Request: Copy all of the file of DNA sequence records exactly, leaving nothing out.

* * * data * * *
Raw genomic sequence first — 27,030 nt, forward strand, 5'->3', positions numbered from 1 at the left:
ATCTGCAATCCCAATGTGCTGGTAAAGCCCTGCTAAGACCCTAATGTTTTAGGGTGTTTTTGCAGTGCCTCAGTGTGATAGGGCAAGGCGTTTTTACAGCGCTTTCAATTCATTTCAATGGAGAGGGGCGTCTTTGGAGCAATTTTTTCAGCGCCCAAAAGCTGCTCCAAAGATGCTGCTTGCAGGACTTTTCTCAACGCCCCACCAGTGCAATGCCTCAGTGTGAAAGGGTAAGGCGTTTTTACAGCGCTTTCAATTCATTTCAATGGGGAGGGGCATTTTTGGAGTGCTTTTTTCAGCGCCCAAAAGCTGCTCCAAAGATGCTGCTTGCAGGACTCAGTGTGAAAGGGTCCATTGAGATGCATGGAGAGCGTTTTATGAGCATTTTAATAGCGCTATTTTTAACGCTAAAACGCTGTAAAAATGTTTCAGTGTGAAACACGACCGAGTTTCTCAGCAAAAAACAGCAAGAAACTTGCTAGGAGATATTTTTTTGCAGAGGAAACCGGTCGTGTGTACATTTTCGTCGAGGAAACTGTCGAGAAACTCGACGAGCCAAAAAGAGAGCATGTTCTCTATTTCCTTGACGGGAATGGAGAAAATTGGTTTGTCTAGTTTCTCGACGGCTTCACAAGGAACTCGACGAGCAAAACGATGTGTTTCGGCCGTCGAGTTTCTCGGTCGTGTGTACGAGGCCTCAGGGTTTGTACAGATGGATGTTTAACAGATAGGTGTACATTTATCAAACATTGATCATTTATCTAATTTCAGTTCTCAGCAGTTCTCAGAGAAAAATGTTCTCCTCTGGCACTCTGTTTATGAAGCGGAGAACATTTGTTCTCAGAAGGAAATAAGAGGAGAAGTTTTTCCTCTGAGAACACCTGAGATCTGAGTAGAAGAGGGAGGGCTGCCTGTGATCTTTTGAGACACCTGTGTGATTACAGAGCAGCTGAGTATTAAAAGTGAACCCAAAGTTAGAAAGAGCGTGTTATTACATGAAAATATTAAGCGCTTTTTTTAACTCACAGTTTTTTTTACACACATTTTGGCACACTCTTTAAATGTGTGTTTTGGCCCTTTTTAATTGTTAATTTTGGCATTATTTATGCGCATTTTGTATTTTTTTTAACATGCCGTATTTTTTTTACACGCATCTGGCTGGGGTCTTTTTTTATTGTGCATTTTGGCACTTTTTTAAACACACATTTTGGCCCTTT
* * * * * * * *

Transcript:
Raw genomic sequence first — 27,030 nt, forward strand, 5'->3', positions numbered from 1 at the left:
ATCTGCAATCCCAATGTGCTGGTAAAGCCCTGCTAAGACCCTAATGTTTTAGGGTGTTTTTGCAGTGCCTCAGTGTGATAGGGCAAGGCGTTTTTACAGCGCTTTCAATTCATTTCAATGGAGAGGGGCGTCTTTGGAGCAATTTTTTCAGCGCCCAAAAGCTGCTCCAAAGATGCTGCTTGCAGGACTTTTCTCAACGCCCCACCAGTGCAATGCCTCAGTGTGAAAGGGTAAGGCGTTTTTACAGCGCTTTCAATTCATTTCAATGGGGAGGGGCATTTTTGGAGTGCTTTTTTCAGCGCCCAAAAGCTGCTCCAAAGATGCTGCTTGCAGGACTCAGTGTGAAAGGGTCCATTGAGATGCATGGAGAGCGTTTTATGAGCATTTTAATAGCGCTATTTTTAACGCTAAAACGCTGTAAAAATGTTTCAGTGTGAAACACGACCGAGTTTCTCAGCAAAAAACAGCAAGAAACTTGCTAGGAGATATTTTTTTGCAGAGGAAACCGGTCGTGTGTACATTTTCGTCGAGGAAACTGTCGAGAAACTCGACGAGCCAAAAAGAGAGCATGTTCTCTATTTCCTTGACGGGAATGGAGAAAATTGGTTTGTCTAGTTTCTCGACGGCTTCACAAGGAACTCGACGAGCAAAACGATGTGTTTCGGCCGTCGAGTTTCTCGGTCGTGTGTACGAGGCCTCAGGGTTTGTACAGATGGATGTTTAACAGATAGGTGTACATTTATCAAACATTGATCATTTATCTAATTTCAGTTCTCAGCAGTTCTCAGAGAAAAATGTTCTCCTCTGGCACTCTGTTTATGAAGCGGAGAACATTTGTTCTCAGAAGGAAATAAGAGGAGAAGTTTTTCCTCTGAGAACACCTGAGATCTGAGTAGAAGAGGGAGGGCTGCCTGTGATCTTTTGAGACACCTGTGTGATTACAGAGCAGCTGAGTATTAAAAGTGAACCCAAAGTTAGAAAGAGCGTGTTATTACATGAAAATATTAAGCGCTTTTTTTAACTCACAGTTTTTTTTACACACATTTTGGCACACTCTTTAAATGTGTGTTTTGGCCCTTTTTAATTGTTAATTTTGGCATTATTTATGCGCATTTTGTATTTTTTTTAACATGCCGTATTTTTTTTACACGCATCTGGCTGGGGTCTTTTTTTATTGTGCATTTTGGCACTTTTTTAAACACACATTTTGGCCCTTT